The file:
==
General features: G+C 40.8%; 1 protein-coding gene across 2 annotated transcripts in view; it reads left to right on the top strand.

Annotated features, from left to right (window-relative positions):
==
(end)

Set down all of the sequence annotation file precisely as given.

General features: G+C 40.8%; 1 protein-coding gene across 2 annotated transcripts in view; it reads left to right on the top strand.

Annotated features, from left to right (window-relative positions):